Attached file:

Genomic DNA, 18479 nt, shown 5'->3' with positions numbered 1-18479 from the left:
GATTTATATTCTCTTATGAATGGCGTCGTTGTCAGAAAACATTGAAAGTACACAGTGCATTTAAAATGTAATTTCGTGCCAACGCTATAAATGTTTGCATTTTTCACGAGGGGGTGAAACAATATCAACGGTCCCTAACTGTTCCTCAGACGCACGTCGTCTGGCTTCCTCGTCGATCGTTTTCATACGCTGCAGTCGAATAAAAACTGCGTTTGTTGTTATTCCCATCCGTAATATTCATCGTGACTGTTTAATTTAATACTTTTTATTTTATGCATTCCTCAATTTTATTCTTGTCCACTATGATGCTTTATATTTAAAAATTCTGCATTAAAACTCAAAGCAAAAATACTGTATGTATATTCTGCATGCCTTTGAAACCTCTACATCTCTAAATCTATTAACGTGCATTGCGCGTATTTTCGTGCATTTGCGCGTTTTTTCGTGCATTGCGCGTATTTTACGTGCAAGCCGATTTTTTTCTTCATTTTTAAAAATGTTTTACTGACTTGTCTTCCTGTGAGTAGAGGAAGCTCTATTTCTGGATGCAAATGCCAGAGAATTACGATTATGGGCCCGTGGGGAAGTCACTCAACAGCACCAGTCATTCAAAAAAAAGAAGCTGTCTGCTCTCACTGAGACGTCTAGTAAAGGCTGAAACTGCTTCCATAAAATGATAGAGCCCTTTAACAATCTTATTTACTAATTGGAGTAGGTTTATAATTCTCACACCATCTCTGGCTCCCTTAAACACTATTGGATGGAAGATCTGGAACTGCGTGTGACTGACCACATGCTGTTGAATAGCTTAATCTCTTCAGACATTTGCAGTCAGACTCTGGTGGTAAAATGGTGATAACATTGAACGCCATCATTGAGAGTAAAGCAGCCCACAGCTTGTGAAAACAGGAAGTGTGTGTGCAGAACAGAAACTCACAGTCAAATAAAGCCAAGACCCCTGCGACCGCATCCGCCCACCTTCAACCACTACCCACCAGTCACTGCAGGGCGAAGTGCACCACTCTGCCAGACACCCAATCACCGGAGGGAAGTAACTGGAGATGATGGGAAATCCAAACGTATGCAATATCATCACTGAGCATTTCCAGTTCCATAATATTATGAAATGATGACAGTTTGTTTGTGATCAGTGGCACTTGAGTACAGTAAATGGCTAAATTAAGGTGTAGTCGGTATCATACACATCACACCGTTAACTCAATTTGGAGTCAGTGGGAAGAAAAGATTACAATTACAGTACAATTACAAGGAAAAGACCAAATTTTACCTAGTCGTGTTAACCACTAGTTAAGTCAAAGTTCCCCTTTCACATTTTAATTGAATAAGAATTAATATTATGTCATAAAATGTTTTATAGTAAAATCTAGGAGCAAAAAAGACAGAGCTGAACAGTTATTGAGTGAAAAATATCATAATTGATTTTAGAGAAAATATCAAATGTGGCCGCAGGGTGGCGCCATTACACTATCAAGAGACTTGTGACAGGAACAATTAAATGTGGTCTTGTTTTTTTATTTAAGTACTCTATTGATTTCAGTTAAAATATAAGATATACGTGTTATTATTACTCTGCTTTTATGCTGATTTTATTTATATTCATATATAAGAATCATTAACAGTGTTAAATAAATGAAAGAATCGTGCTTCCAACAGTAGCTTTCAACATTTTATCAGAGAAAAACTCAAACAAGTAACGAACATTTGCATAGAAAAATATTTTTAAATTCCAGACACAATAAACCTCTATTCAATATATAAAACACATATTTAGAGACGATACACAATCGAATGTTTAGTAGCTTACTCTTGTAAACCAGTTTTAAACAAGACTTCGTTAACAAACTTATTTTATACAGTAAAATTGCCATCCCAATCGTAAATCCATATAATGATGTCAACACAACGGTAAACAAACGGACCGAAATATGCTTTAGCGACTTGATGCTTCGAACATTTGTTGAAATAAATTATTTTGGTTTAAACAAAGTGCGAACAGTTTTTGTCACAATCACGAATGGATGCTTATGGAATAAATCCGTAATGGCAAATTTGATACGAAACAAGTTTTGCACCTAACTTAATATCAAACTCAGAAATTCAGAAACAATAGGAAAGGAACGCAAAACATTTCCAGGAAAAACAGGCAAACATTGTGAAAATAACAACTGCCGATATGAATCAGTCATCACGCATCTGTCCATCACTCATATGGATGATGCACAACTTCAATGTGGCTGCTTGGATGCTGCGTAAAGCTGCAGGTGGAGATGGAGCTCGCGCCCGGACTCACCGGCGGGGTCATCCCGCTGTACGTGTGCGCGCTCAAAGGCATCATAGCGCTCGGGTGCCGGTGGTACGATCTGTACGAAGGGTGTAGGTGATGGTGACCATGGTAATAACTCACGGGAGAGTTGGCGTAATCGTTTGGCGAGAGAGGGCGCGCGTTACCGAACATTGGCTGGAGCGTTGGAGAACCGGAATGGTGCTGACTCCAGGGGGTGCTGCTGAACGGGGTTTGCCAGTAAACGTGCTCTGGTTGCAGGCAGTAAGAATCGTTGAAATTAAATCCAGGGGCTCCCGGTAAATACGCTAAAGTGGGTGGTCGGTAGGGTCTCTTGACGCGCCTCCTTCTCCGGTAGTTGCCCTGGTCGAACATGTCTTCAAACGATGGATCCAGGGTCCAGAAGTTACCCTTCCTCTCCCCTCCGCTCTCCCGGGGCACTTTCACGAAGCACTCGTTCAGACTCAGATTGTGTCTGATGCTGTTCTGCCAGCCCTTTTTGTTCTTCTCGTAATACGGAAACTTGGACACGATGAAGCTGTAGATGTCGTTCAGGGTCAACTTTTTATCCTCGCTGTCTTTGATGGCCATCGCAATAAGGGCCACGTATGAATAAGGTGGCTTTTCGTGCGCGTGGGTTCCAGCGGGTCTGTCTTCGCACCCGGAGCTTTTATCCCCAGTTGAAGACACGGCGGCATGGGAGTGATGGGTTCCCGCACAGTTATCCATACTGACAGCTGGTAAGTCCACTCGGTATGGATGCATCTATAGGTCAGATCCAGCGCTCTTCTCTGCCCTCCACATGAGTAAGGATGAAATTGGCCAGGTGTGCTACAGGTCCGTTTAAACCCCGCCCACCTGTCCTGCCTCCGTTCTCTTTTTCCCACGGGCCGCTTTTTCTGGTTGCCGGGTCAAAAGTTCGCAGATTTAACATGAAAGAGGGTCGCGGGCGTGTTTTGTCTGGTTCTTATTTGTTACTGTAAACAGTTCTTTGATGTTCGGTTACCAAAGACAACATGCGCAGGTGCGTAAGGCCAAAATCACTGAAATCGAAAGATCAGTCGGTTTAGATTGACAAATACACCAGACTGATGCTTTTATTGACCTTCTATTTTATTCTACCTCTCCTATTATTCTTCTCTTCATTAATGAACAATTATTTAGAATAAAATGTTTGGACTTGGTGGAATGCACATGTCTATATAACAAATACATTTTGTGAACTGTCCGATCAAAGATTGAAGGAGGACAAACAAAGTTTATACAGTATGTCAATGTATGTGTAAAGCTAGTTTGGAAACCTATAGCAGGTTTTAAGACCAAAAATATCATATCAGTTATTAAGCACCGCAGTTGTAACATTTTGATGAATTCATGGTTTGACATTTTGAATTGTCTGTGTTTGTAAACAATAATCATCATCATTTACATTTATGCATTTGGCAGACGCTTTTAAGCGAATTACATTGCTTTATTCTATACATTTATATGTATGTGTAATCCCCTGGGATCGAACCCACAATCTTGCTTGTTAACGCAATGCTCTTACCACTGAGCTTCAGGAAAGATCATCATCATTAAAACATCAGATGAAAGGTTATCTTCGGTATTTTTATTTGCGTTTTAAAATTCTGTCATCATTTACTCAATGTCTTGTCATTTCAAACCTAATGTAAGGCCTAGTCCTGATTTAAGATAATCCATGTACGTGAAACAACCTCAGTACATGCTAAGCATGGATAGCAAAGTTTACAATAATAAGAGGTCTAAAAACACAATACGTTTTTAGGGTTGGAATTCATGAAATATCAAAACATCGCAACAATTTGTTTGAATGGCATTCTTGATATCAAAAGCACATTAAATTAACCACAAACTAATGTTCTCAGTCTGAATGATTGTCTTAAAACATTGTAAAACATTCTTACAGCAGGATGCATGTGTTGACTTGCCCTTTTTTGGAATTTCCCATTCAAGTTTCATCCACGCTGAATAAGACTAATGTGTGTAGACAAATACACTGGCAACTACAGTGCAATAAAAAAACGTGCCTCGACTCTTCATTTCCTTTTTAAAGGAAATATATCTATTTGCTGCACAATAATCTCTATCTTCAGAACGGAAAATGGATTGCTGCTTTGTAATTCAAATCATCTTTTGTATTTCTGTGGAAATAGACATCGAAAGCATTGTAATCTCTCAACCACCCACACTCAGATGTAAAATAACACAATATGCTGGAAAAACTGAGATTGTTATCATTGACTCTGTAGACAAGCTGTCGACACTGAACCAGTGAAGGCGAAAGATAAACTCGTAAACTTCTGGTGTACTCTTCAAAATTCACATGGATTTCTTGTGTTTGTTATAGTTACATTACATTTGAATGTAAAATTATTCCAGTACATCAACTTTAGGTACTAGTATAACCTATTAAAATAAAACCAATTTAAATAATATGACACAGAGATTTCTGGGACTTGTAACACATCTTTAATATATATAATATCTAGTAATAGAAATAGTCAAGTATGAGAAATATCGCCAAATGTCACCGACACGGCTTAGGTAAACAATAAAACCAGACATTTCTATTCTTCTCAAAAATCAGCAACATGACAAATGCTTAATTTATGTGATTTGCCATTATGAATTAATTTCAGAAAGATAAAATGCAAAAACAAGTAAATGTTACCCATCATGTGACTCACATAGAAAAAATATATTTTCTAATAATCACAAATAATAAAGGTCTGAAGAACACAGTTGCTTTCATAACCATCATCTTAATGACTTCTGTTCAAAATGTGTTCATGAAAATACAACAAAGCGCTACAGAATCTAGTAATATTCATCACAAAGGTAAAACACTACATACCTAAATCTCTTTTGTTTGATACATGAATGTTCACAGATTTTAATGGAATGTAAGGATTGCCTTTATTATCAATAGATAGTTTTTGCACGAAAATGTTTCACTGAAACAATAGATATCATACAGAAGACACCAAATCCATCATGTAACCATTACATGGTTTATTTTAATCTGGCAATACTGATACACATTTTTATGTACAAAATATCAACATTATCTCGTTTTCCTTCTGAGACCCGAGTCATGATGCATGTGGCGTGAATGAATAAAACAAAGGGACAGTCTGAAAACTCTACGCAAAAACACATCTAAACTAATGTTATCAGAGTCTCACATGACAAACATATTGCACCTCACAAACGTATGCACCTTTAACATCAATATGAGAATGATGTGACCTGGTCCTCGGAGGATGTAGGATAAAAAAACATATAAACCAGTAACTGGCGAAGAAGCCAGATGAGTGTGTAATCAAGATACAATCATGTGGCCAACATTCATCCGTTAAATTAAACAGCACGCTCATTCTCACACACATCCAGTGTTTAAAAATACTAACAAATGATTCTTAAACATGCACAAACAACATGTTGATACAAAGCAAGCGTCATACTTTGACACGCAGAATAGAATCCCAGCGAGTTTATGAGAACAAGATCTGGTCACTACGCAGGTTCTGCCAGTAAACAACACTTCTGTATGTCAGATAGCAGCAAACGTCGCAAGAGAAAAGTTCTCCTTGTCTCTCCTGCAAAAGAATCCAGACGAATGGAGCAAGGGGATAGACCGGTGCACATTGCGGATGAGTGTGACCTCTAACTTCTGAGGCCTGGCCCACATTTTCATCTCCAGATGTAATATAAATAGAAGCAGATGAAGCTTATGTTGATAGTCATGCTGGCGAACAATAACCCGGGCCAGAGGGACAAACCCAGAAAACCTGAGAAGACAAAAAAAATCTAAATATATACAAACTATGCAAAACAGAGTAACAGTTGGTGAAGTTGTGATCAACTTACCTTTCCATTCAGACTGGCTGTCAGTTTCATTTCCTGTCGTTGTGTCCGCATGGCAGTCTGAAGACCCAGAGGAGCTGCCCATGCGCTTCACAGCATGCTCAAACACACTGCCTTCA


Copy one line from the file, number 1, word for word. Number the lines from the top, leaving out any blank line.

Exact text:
Genomic DNA, 18479 nt, shown 5'->3' with positions numbered 1-18479 from the left: